# Tag Info

66

Based on Oleksandr's excellent design idea here is my re-implementation of his package which offers much richer set of shapes. UPDATE from October 2019 Now my function is published in the Wolfram Function Repository what means that it is available for users of Mathematica version 12.0 or higher as ResourceFunction["PolygonMarker"]. Users of previous ...

42

The following solution is hacky work-around to overcome the lack of proper pattern directives. I don't like it 100%, but still it is usable. Solution The idea is simple. If you see FilledCurve documentation, it supports an object with holes: So what if you put a huge enough rectangle as an outer boundary? Then, your polygon becomes a hole and you can see ...

42

Fortunately, Wikipedia has the answer, as long as we are content to restrict ourselves to non-intersecting closed polygons. This will probably be an acceptable limitation, given that excessively complicated plot markers tend to look slightly distracting anyway. Because we seek an aesthetic rather than rigorously well defined result, we do not need to be ...

27

UPDATE: The previous version of my answer worked, but did not give control on the rounding radius, nor did it fully work with as a starting point for a geometric region for further calculations. Here is a version that is still based on spline curves, but it gives full control over the corner rounding radius. It also returns a FilledCurve object that in my ...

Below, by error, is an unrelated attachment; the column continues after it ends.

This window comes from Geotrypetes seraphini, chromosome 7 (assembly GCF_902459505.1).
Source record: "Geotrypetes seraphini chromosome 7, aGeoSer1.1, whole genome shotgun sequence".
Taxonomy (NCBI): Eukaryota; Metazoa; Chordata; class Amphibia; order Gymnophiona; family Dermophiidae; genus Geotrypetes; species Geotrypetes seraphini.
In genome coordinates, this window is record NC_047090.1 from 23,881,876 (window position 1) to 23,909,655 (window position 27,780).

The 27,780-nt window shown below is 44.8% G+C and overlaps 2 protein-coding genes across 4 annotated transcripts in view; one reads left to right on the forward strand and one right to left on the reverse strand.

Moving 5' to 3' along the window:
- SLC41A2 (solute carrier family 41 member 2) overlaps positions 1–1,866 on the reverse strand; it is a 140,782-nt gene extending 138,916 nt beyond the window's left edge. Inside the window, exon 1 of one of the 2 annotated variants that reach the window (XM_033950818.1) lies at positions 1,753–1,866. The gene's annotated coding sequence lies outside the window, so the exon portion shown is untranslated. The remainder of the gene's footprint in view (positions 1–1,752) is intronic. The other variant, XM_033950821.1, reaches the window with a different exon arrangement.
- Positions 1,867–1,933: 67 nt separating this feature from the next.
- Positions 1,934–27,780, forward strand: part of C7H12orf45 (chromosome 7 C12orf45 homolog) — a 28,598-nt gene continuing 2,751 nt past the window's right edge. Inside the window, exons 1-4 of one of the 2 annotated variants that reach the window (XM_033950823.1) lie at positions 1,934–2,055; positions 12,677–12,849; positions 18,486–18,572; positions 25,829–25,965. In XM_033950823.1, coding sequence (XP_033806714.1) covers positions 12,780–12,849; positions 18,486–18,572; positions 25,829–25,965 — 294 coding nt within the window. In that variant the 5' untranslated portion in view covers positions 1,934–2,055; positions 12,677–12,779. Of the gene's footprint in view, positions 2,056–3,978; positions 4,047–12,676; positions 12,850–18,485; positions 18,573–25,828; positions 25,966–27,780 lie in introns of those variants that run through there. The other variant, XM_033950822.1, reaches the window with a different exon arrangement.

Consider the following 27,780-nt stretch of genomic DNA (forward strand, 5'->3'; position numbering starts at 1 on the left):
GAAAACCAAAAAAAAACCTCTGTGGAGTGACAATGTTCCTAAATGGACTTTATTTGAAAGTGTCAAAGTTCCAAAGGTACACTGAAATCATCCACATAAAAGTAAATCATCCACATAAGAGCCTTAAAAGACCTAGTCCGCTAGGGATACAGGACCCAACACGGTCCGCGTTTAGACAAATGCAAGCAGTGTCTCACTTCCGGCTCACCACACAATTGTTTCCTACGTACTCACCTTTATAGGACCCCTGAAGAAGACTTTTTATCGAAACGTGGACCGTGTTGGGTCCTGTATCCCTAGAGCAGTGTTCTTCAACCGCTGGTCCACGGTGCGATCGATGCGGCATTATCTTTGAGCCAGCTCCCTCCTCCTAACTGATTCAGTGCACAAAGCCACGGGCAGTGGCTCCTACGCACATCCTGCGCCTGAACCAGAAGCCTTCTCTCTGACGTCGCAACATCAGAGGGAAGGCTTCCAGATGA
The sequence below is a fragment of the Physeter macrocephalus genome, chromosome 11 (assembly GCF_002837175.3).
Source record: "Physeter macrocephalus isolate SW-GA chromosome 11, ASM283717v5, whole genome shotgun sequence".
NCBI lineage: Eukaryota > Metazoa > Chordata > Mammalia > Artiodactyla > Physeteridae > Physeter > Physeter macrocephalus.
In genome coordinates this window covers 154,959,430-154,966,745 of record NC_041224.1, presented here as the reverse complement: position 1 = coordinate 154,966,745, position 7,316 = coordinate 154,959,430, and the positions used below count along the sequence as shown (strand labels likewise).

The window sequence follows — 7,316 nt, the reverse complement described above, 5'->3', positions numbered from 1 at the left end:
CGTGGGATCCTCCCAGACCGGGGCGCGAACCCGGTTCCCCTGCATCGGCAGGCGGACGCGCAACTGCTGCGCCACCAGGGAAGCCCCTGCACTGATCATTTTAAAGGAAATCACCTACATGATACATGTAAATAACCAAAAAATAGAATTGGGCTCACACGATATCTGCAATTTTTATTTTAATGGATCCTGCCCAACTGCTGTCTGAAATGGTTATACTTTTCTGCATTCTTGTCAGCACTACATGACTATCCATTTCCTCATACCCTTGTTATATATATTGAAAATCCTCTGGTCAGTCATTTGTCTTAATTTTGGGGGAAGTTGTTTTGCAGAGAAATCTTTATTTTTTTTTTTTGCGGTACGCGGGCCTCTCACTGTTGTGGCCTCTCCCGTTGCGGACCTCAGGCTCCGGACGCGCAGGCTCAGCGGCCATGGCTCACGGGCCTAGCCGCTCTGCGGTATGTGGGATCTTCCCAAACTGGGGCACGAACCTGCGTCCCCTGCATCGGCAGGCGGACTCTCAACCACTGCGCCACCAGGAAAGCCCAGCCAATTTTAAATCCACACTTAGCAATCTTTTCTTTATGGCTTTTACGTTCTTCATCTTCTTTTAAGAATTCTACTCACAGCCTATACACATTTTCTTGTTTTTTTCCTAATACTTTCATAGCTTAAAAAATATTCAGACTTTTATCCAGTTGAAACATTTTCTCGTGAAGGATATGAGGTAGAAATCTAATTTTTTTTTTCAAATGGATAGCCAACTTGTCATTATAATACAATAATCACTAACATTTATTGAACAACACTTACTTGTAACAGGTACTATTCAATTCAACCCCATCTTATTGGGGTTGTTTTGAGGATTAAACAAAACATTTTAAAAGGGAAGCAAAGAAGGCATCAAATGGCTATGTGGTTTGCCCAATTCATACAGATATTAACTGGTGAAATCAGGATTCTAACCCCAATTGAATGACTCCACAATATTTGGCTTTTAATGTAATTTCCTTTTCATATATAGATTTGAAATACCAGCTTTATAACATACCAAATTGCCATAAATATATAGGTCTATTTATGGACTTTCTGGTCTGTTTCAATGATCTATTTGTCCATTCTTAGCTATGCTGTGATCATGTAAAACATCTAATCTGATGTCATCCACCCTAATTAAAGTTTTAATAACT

26

Here is an alternative answer. Of course, since you answered your own question, you may not need this. But I think the following is a viable alternative that may end up looking comparable, and has additional dynamic features. Instead of ListPlot, just use BubbleChart. data = ConstantArray[Range, 4] + Range[0, 6, 2]; newData = Map[MapIndexed[Join[#2, {#...

25

ragfield's solution is a good one that can easily be extended to arbitrarily complicated polygons if we create an inPolyQ function using winding numbers. Here is a complicated polygon (the points only) from Mathematica's example data. poly = Rescale[ExampleData[{"Statistics", "WesternUgandaBorder"}]]; This function determines whether a point is in the ...

20

The reason that these are called "pursuit polygons" is because they are formed from a dynamical system in which different agents pursue each other. Example: In this image, one agent starts in each corner of the triangle. The agent starting in the lower right corner pursues the agent starting in the top corner, the agent in the top corner pursues the agent ...

18

Just wanted to add purely mathematical approach using complex mapping technique. PolyMap[n_, z_] := z Hypergeometric2F1[1/n, 2/n, (n + 1)/n, z^n] (* Integrate[1/(1 - ξ^n)^(2/n), {ξ, 0, z}] *) g = GraphicsGrid[ Table[ ParametricPlot[ z = PolyMap[n, r (Cos[t] + I Sin[t])]; {Re[z], Im[z]}, {t, 0, 2 π}, PlotRange -> All, Axes -> False] /. ...

17

Mathematica's graphics language lacks a clipping primitive. However, you can sometimes simulate the same appearance using the sophisticated visualization functions. RegionPlot[((0 <= x <= .5) && (0 <= y <= 1 + x)) || ((.5 < x <= 1) && 0 <= y <= 2 - x), {x, -1, 2}, {y, -1, 2}, Mesh -> 20, MeshFunctions -> ...

17